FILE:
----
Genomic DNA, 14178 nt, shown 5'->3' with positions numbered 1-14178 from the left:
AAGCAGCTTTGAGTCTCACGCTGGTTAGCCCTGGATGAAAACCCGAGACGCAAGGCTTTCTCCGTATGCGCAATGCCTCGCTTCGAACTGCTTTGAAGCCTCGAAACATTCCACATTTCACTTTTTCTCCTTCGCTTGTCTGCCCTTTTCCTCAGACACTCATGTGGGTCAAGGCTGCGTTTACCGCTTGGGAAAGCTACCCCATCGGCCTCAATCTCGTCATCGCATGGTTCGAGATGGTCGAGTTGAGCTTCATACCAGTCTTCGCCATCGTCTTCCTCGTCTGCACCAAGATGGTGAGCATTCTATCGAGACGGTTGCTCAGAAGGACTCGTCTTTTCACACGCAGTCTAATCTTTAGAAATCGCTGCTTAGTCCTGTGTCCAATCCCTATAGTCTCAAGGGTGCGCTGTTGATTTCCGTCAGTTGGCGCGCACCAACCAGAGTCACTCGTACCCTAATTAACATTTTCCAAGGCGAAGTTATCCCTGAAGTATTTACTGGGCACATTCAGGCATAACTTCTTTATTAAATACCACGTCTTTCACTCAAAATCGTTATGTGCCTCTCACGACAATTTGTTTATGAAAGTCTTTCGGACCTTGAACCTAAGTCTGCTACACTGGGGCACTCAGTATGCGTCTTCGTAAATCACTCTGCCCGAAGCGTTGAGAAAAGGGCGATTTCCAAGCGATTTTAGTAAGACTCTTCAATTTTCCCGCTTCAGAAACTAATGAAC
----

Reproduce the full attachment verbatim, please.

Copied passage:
Genomic DNA, 14178 nt, shown 5'->3' with positions numbered 1-14178 from the left:
AAGCAGCTTTGAGTCTCACGCTGGTTAGCCCTGGATGAAAACCCGAGACGCAAGGCTTTCTCCGTATGCGCAATGCCTCGCTTCGAACTGCTTTGAAGCCTCGAAACATTCCACATTTCACTTTTTCTCCTTCGCTTGTCTGCCCTTTTCCTCAGACACTCATGTGGGTCAAGGCTGCGTTTACCGCTTGGGAAAGCTACCCCATCGGCCTCAATCTCGTCATCGCATGGTTCGAGATGGTCGAGTTGAGCTTCATACCAGTCTTCGCCATCGTCTTCCTCGTCTGCACCAAGATGGTGAGCATTCTATCGAGACGGTTGCTCAGAAGGACTCGTCTTTTCACACGCAGTCTAATCTTTAGAAATCGCTGCTTAGTCCTGTGTCCAATCCCTATAGTCTCAAGGGTGCGCTGTTGATTTCCGTCAGTTGGCGCGCACCAACCAGAGTCACTCGTACCCTAATTAACATTTTCCAAGGCGAAGTTATCCCTGAAGTATTTACTGGGCACATTCAGGCATAACTTCTTTATTAAATACCACGTCTTTCACTCAAAATCGTTATGTGCCTCTCACGACAATTTGTTTATGAAAGTCTTTCGGACCTTGAACCTAAGTCTGCTACACTGGGGCACTCAGTATGCGTCTTCGTAAATCACTCTGCCCGAAGCGTTGAGAAAAGGGCGATTTCCAAGCGATTTTAGTAAGACTCTTCAATTTTCCCGCTTCAGAAACTAATGAAC